Lululemon's Chargefeel is designed specifically for women's feet and for any workout. Can it compete with elite trainer brands?

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Whether we like it or not, most of us are bound to certain brands when it comes to trainers. Perhaps you’re a strictly Asics-wearing marathoner, a New Balance obsessive or a dedicated Nike disciple, sporty types usually have a go-to, which is why I have to admit, I was a little sceptical when I heard that luxury apparel company Lululemon was entering the footwear category earlier this year. The competition for running shoes these days is just so high.

A performance shoe built for women

The brand unveiled its first-ever running shoe in April called Blissfeel, £138. The mission? To create the “best-feeling footwear,” that presumably feels as good as a pair of Lululemon’s sculpting leggings, which hug you in all the right places (and which, by the way, do last for years). 

Now the brand has just followed up with a second, Chargefeel, £138, a versatile workout trainer, available in high and low top and 14 colours, designed with cross-training in mind. The trainer is suitable for running, gym workouts and running errands. Key features include a dual-density foam layering system that is supposed to deliver both the bounce you need for running and the agile support you need for training and a pressure-mapped outsole delivering traction and flexibility - so you can sprint, jump, box, lunge and plank in these bad boys.

The main point of difference in Lululemon footwear is that these are performance shoes designed specifically for women. Big deal, you might think, but hear me out. Most women’s sports shoes are designed for men and then simply shrunk down into a smaller size, however, according to the brand, women have a completely different “foot morphology,” or shape, to men, meaning their requirements from a supportive shoe when training are actually quite different.

Drawing on four years of research working with a team of biomechanics experts, using scans of more than a million female feet, and relentless rounds of wear-testing, Blissfeel launched as a women’s running shoe designed for all abilities. Chargefeel on the other hand is for any kind of workout. “Most people work out in lots of different ways, in shoes that can only handle one,” the brand says. “The majority of our guests participate in more than one sweat activity per week. We asked, what if one shoe could support them in every activity?”.

Putting Lululemon Chargefeel to the test

On first impressions, similar to the Blissfeel, the Chargefeel sneaker has a relatively pared-back design. Mine came in an asphalt grey, with the laces matching the hue of the upper and a contrasting light pink midsole.  There’s a simple logo on the tongue and at the back of the shoe — it will be interesting to see if/how this design evolves as the brand expands its footwear range. Six of the shoes have higher tops and the remaining eight feature regular low tops — I've got my eye on the high tops in “highlight yellow,” which would be perfect for running when it's dark. Lululemon recommends you size up by a half if you have wider feet, I don’t, but still sized up by a full size and found the comfort and fit ideal for me — despite this, I didn’t find the shoe to be too bulky and they still felt relatively light to hold.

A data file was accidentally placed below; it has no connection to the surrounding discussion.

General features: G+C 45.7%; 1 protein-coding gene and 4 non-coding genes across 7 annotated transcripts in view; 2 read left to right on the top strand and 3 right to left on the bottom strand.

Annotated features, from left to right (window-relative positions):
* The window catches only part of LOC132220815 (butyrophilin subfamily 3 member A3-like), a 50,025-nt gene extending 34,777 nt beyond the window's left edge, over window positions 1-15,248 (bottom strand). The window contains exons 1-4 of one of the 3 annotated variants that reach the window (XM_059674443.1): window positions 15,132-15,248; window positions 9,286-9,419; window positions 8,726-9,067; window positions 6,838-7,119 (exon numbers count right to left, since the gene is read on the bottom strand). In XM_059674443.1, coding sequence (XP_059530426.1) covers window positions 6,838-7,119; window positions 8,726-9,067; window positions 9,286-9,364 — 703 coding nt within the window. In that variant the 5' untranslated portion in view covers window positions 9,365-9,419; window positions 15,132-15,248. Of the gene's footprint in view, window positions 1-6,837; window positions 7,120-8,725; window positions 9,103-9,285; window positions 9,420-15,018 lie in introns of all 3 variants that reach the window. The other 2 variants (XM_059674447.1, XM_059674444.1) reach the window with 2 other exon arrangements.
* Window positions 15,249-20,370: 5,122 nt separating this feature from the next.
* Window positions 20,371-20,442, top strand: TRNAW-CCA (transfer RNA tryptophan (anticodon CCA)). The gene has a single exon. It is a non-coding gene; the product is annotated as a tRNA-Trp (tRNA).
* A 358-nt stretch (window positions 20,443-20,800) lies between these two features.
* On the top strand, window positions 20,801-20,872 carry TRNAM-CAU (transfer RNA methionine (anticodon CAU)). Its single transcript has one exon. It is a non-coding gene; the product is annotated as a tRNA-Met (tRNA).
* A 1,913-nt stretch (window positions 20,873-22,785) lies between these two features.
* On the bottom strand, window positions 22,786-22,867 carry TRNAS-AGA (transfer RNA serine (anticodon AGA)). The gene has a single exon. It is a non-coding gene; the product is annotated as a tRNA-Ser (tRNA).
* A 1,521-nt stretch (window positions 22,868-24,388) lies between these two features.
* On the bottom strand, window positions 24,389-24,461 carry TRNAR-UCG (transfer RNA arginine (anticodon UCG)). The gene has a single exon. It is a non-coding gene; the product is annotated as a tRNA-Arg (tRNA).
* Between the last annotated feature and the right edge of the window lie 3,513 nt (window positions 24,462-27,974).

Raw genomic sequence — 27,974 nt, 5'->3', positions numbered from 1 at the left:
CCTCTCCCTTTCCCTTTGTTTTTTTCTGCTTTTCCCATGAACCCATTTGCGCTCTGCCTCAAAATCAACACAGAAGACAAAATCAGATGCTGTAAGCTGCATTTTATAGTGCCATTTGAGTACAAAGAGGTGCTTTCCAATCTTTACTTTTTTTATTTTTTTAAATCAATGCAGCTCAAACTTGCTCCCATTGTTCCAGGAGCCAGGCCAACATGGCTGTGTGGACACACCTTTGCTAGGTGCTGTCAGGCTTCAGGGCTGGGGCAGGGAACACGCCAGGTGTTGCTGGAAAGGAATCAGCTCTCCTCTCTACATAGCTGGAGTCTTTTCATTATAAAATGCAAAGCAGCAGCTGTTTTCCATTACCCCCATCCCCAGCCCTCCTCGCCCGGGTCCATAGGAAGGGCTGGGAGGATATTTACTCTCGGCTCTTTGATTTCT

When we put them to the test, via a sweaty mid-heatwave workout at the shiny new Grndhouse strength studio in Paddington, I liked the way the Chargefeels cradled my foot and heel, giving me extra support. I felt steady and grounded while squatting with medium to heavy weights, with just enough spring to get me through a gruelling cardio tabata session and burpee finisher. In fact, I haven't taken them off since, wearing them to my regular gym class for the past week. I don't run that often at the moment, but am planning to run more now that summer is in full swing, so will I be swapping my regular running shoes for these? I'd probably need some more persuading to give up my super springy New Balance Fresh Foams to be honest, but I do like the versatility of the Chargefeels and the fact that I know I'll be properly supported in them while both lifting weights and running on the treadmill.

At this price point, Lululemon is going to have to compete against the aforementioned running shoe elites, but I imagine this style of workout trainer will attract loyal Lululemon customers, who use its apparel for lifestyle purposes as much as workout sessions. It will be interesting to see how it fares, too - if the durability is anywhere near those of the brand's leggings, they could be onto a winner.

The Chargefeel, £138, drops in stores and online from 26 July